Sunday 19 December 2021

Winter in the High Country- Part 2

 Continuing on from Part One...

I was up early the next morning to check on the weather. Our camp site on the edge of Lake Pukaki was shrouded in thick fog, which, while not great for camping, was a positive sign that the hoar frost was still in residence and continuing to form back in Twizel, 15kms away.

By the time I was ready to head down the road to check on the frost the fog had once again withdrawn down to the south end of Lake Pukaki leaving mirror reflections and a stunning scene behind in its wake.

The fog swirled about in heavy drifts as I reached the Pukaki canal gates on the main highway. 

I stopped for a few quick photos just as the fog disappeared leaving behind frost covered bushes and blue skies. It wouldn't be long before the ice disappeared here as the sun's weak warmth started melting it right before my eyes. I hurried on down the road, fingers crossed that this wasn't going to be a short-lived hoar frost. 

Not a chance! It's hard to believe but just around that corner in the photo above and near Lake Wardell, it was once again thick fog. I pulled into the lake- actually a small pond- where freedom camping is allowed and was surprised to see that someone was indeed camping there in their caravan beside the frozen pond. Brrrr!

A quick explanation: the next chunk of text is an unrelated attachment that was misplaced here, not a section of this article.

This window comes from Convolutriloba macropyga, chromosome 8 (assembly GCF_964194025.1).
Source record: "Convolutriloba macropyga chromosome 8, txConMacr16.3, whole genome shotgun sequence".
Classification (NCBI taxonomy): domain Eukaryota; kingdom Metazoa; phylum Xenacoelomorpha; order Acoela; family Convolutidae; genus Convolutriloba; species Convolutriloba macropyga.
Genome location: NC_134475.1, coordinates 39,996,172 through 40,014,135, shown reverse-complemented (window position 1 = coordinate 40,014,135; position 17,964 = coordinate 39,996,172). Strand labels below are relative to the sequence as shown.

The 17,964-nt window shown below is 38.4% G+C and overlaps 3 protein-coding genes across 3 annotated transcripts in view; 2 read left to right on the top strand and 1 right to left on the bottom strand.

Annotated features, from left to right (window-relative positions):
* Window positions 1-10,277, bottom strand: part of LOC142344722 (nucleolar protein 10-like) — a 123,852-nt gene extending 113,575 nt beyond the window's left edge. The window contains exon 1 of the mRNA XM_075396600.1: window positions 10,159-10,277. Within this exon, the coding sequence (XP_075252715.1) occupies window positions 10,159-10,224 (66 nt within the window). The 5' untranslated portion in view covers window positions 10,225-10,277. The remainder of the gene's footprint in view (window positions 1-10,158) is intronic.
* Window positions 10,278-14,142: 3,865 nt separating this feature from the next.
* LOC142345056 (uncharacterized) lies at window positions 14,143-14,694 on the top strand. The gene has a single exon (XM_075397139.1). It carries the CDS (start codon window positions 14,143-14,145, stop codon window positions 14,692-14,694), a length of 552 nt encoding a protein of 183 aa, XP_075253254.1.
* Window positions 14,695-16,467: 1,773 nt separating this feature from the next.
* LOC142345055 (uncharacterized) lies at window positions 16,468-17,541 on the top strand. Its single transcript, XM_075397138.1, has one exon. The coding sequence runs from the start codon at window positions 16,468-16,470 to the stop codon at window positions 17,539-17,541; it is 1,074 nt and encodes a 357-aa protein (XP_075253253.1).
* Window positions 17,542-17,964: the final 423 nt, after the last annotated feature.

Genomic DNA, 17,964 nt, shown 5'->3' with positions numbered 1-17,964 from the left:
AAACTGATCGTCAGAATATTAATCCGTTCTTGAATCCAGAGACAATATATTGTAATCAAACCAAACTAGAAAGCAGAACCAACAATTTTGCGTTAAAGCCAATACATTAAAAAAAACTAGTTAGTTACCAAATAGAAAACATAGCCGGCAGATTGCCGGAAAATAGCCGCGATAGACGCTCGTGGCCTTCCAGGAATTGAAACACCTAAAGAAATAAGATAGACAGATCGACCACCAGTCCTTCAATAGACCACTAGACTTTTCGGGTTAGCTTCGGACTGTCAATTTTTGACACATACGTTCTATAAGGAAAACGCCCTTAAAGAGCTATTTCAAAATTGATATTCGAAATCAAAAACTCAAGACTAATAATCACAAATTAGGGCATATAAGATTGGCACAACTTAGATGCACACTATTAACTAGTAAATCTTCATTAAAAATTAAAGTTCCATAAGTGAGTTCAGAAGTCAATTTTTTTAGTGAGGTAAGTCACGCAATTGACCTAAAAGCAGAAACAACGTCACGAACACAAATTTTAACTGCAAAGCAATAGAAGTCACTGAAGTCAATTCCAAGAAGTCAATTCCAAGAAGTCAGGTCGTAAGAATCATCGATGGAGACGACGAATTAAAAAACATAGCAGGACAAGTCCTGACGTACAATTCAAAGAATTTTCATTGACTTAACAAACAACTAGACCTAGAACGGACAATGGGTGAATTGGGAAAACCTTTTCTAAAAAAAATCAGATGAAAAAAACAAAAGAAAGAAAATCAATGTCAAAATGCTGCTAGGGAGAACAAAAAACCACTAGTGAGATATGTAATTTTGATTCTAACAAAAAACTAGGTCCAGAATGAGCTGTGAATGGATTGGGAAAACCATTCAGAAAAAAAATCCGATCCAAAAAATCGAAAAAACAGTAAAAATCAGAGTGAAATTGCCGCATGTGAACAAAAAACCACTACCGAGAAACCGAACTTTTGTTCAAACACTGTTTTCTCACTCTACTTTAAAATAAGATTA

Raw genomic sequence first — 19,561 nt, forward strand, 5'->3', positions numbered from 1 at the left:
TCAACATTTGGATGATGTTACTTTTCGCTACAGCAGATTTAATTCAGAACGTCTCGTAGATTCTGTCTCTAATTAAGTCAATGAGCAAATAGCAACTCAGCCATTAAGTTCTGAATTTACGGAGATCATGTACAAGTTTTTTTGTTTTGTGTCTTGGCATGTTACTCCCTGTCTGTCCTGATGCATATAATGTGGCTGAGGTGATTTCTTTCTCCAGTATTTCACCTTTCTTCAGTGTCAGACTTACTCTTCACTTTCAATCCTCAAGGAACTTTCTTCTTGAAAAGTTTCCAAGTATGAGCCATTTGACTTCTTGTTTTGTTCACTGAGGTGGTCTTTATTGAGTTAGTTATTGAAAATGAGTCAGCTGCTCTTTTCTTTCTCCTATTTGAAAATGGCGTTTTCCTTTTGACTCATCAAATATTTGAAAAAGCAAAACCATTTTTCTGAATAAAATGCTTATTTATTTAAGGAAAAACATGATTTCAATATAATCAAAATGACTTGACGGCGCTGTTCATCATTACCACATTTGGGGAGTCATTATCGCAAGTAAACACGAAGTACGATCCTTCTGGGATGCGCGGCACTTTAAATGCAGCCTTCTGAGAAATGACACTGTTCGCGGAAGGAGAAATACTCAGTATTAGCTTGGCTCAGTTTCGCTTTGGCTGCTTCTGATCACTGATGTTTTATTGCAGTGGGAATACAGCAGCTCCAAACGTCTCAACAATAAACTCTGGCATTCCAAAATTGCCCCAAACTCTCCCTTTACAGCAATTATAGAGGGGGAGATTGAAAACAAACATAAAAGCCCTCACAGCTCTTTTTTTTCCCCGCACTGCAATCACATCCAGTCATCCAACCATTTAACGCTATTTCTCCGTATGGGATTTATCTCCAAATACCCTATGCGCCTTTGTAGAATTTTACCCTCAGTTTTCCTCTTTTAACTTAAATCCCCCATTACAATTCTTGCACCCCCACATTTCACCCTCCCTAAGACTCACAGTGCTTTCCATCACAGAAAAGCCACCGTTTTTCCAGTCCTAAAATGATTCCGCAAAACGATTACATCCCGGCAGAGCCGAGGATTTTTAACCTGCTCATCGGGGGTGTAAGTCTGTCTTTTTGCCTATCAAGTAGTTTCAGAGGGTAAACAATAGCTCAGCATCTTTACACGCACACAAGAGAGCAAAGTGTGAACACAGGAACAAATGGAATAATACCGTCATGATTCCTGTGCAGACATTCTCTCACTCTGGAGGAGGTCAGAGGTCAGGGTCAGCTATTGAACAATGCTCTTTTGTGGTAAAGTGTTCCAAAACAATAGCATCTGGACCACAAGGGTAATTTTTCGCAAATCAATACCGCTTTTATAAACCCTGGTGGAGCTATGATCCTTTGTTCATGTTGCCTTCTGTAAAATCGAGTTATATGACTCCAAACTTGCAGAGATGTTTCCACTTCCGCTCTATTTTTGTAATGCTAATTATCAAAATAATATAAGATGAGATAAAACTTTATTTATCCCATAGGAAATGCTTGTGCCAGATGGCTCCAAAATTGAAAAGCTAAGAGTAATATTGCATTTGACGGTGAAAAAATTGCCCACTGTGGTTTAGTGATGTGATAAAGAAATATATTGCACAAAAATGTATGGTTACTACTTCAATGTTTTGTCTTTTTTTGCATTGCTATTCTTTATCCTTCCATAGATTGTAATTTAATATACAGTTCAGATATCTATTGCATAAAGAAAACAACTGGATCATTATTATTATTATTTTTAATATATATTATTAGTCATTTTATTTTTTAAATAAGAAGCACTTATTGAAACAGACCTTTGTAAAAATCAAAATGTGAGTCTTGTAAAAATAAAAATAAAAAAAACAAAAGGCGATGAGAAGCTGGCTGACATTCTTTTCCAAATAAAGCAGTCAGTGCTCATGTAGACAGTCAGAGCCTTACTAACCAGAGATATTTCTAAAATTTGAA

I drove around the lake and took a few more photos before heading on towards Twizel, I was keen to get to my favourite ponds. 

Lake Wardell
But not before a quick stop at the Twizel River.

Twizel River
And then onto Wairepo Arm, one of the two ponds on either side of the main highway just south of Twizel.

I drove into another world; dry, still & crisp and not a person in sight. Every branch of every tree was coated in thick white ice crystals. What a magical winter wonderland it was. 

I followed the 4WD track around the edge of the lake until I reached a favourite spot. I'm usually taking reflection photos here-

Winter reflections
...or the autumn colours. This is what I love about the Mackenzie, every season is special in its own way and every season has fabulous scenery. It's a photographer's paradise!

Back on the main road, the fog was very dense so I decided to give Kellands Pond a miss and drove from Wairepo Arm around to boat harbour on Lake Ruataniwha.